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Eat and feel well
It's not unusual to have indigestion once in a while, especially after a big meal. But heartburn that happens frequently — or comes on with other symptoms — could be a sign of something more serious called gastroesophageal reflux disease (GERD).
"GERD is a digestive disorder that occurs when food and acid from the stomach flow back into the esophagus," says Donald Thompson, M.D., who specializes in digestive health at Lake Regional Gastroenterology. "It's uncomfortable and, when left untreated, can increase the risk of esophageal inflammation and cancer. GERD can also contribute to breathing problems like asthma, wheezing, loss of voice or pneumonia."
Heartburn vs. GERD: What's the difference?
GERD is often marked by frequent heartburn — a painful, burning feeling in the chest or back of the throat. But GERD can cause other symptoms, too. These include:
- Bad breath
- Chest or abdominal pain
- Nausea or vomiting
- Chronic coughing
- In some cases, trouble swallowing or tooth erosion
"Anyone can have GERD," says Dr. Thompson. "Being overweight or smoking significantly raises a person's risk, though. Pregnant women and those taking certain medications — including some sedatives, antidepressants or high blood pressure drugs — are also more likely to be affected."
Get help for GERD
Getting GERD under control is the best way to start feeling better and lower your risk for possible complications.
Start by talking with your primary care provider. Together you can come up with a GERD management plan, including lifestyle changes like:
- Trading large meals for smaller, more frequent meals
- Identifying and avoiding heartburn-triggering foods, such as things that are spicy or acidic
- Eating a lower-fat diet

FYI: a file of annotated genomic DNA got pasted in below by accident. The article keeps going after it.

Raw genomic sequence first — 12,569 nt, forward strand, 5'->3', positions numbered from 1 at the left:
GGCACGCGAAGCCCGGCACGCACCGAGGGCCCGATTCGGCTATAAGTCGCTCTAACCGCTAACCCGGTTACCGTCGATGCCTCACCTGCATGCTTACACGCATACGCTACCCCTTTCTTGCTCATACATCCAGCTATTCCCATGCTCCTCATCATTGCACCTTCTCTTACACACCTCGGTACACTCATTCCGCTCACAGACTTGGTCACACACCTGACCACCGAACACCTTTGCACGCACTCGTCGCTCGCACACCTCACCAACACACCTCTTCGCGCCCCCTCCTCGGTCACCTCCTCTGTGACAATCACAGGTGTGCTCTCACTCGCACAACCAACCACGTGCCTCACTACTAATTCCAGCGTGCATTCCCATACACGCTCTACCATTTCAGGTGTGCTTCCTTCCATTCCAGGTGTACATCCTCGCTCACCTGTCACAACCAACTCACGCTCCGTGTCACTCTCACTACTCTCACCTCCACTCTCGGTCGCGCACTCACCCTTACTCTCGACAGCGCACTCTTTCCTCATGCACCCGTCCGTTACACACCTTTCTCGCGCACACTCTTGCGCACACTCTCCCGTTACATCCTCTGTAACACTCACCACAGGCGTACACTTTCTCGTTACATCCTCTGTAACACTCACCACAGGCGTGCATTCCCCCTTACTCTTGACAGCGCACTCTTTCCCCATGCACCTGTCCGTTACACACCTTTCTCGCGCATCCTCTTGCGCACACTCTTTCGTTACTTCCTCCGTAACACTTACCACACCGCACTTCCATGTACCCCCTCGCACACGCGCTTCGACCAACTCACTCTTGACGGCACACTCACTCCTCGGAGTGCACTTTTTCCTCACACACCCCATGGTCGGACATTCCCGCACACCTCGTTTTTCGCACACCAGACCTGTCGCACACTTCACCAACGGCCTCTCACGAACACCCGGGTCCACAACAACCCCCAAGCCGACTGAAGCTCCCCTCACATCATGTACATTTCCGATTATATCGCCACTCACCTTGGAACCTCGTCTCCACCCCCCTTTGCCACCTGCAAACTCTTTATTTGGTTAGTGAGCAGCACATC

- Losing weight if needed
- If you smoke, quitting
- Elevating your head while you sleep
Over-the-counter and prescription drugs — such as antacids, H2 blockers and proton pump inhibitors — can help, too.
"If symptoms persist or worsen, then it's time to see a gastroenterologist," Dr. Thompson says. "A gastroenterologist can perform tests, such as endoscopy, to determine the cause of your symptoms and extent of damage. They will use that information to develop an appropriate treatment plan. When lifestyle changes and medicines aren't enough, surgery can be another option."
When is it a stomach ulcer?
Ulcers and GERD are often confused, but these stomach disorders are not the same.
Ulcers are sores that develop on the inside lining of your stomach. Like GERD, the most common symptom is stomach pain. Other symptoms include bloating, heartburn, and nausea or vomiting.
"Contrary to popular belief, ulcers do not come from stress, coffee or certain foods," says Krista Jones, PA-C, who treats patients alongside Kevin Byrne, D.O., and Donald Thompson, M.D., at Lake Regional Gastroenterology.
"Ulcers are usually due to certain bacteria or long-term use of non-steroidal anti-inflammatory drugs, such as naproxen or ibuprofen. Although ulcers can sometimes heal on their own, they also can lead to serious health problems if not treated correctly."
Gastroenterologists will perform one or more tests to confirm an ulcer is present. Generally, targeted medications can heal an ulcer within weeks.
Categories: Digestive health